The Toyota i-ROAD, a small urban electric vehicle, will be tested by about 20 drivers. The test will give Toyota Motor Corporation feedback on how the queer-looking electric vehicle drives; its ease of use, and whether driving such a tiny vehicle affects destination options.
The striking i-ROAD is just 7 feet long, less than 5 feet tall and 2.8 feet wide (the same as a motorcycle). It comes in five bright colors, seats just one and can go about 31 miles on a single charge. It has no emissions and tilts while turning.
Toyota describes the i-ROAD as a "personal mobility vehicle." The ultra-compact three-wheeler was first seen at the March 2013 Geneva Motor Show.
The Toyota i-Road has an electric drive-train and its two 2 kilowatt (2.7 horsepower) motors are powered by a lithium-ion battery that can be charged using a household outlet. One charge has a range of 50 km and a top speed is 45 km/h.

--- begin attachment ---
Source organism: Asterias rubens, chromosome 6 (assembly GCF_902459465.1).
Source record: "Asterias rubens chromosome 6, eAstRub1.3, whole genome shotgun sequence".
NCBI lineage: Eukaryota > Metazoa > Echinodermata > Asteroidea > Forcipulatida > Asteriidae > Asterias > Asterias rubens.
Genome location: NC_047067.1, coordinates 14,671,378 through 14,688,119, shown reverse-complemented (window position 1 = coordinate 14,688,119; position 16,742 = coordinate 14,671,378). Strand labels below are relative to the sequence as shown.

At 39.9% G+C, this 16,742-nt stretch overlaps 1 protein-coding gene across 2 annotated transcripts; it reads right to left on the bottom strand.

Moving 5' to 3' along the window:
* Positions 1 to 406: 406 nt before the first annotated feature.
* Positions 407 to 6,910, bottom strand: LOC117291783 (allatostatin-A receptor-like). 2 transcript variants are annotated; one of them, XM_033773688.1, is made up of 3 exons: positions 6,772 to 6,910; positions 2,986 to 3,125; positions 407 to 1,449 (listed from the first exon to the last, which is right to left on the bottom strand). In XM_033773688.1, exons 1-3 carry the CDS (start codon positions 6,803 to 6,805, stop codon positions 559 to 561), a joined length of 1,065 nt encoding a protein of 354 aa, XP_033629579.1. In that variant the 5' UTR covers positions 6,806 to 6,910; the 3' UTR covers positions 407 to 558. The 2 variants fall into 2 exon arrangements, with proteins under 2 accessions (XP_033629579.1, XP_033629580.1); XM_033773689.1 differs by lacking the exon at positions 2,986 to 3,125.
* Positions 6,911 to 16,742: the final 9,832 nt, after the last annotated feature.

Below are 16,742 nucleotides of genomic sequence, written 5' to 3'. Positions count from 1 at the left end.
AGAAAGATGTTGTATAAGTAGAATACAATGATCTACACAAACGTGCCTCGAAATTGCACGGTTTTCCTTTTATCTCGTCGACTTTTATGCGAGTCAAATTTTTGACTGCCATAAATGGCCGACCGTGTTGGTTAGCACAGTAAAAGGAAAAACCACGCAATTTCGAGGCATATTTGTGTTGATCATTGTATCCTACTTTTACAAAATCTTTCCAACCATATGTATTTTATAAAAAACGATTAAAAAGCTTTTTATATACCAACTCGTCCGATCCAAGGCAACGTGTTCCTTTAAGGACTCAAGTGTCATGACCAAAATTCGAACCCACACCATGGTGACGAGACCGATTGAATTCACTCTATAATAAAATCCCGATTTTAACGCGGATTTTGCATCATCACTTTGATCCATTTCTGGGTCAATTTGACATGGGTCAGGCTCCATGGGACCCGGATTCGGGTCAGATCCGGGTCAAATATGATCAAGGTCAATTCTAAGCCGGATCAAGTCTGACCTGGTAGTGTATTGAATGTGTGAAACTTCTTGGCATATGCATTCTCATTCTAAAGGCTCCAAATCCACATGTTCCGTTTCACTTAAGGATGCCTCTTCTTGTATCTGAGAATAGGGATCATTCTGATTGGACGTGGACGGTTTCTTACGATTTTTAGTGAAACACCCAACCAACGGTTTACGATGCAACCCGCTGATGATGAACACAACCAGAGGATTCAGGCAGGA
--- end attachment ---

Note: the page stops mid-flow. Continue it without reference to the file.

To keep the vehicle from tipping over in turns, Toyota developed what it calls "Active Lean." This is a new technology that counterbalances the centrifugal force when the vehicle goes around a corner and smoothes the ride over rough ground.
On-board computers on each side of the front suspension calculate the degree of lean needed based on input from the steering mechanism, the gyroscope angle and speed.
Currently, the Toyota i-Road is a concept car envisioned for urban use in the future. Toyota has said there are no plans for general production at this time.